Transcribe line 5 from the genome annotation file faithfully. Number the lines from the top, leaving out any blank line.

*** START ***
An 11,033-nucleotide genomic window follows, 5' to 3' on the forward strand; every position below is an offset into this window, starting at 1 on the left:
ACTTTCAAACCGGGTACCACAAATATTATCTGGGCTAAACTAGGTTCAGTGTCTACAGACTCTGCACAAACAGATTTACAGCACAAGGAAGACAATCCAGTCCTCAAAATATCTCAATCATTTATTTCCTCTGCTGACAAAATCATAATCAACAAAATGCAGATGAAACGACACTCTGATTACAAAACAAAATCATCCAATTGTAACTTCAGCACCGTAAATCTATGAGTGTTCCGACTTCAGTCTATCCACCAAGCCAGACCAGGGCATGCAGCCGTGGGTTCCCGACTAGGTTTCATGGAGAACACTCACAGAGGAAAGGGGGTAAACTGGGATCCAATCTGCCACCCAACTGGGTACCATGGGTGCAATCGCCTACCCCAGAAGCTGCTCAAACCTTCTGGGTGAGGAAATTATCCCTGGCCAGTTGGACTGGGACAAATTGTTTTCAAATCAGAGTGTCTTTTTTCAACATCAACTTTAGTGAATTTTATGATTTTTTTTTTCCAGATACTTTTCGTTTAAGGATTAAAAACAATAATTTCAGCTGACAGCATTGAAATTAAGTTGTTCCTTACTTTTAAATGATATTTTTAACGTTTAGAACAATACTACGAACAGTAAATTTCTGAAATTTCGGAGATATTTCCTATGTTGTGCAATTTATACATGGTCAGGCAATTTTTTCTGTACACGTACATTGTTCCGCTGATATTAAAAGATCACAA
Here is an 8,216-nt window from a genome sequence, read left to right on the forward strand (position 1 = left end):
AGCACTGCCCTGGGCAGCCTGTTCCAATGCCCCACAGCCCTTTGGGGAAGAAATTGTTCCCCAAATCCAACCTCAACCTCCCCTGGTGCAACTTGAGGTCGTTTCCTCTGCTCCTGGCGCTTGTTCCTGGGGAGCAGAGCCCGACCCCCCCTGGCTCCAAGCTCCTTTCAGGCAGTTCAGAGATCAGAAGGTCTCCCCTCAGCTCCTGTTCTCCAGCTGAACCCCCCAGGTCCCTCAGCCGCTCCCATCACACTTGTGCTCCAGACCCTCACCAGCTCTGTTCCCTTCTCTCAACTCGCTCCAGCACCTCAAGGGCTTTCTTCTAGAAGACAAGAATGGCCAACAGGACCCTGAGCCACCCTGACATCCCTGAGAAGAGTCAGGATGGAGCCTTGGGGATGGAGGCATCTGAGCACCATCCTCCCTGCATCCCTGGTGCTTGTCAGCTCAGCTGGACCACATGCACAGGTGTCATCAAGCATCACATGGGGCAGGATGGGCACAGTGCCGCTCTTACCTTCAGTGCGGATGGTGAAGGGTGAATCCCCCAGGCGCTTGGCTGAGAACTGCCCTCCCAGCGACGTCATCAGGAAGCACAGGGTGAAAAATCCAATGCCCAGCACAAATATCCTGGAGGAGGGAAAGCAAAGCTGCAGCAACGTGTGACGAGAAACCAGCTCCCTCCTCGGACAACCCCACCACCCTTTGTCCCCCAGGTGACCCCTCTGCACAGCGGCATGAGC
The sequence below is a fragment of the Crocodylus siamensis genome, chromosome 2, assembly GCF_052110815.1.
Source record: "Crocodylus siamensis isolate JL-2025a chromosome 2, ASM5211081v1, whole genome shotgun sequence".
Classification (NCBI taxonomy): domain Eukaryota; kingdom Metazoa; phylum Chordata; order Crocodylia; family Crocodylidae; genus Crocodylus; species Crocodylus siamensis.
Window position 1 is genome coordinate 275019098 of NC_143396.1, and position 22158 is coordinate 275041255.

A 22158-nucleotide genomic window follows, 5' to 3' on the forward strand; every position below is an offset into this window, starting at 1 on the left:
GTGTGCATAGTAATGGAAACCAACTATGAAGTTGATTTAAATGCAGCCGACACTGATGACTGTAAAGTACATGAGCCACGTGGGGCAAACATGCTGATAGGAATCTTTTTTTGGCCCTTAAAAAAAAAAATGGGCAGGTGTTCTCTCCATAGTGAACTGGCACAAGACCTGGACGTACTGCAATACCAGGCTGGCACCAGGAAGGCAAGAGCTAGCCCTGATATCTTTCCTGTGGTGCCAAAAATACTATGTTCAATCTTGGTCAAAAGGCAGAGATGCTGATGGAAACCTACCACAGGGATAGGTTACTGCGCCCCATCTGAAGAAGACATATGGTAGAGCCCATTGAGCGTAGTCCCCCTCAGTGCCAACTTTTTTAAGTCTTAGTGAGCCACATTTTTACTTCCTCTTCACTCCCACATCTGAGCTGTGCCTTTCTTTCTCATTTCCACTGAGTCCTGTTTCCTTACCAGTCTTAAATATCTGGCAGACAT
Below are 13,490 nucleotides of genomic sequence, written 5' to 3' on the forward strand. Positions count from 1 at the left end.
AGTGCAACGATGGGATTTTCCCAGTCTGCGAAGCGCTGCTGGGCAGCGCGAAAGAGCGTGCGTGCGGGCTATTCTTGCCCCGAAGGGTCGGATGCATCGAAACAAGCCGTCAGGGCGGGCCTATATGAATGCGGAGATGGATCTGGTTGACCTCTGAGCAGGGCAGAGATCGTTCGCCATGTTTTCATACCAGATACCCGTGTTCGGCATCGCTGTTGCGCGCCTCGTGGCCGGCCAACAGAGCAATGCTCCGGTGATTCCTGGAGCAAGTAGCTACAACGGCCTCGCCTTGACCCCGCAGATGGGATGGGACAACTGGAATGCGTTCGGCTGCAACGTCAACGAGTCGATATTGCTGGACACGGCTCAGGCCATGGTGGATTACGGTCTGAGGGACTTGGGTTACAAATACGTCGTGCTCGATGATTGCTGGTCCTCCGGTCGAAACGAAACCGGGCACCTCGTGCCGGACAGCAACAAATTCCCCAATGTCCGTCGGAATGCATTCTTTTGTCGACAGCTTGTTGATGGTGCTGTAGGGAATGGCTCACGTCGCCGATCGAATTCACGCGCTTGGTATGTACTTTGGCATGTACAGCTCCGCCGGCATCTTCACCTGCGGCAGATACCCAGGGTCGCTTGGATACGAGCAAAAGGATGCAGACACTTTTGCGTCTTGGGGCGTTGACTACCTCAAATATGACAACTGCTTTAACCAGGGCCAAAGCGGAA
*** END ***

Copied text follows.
The sequence below is a fragment of the Crocodylus siamensis genome, chromosome 2, assembly GCF_052110815.1.